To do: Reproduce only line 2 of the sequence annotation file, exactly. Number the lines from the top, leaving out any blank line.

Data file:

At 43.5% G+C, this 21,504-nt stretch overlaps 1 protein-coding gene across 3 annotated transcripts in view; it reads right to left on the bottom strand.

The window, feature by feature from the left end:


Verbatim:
The window, feature by feature from the left end: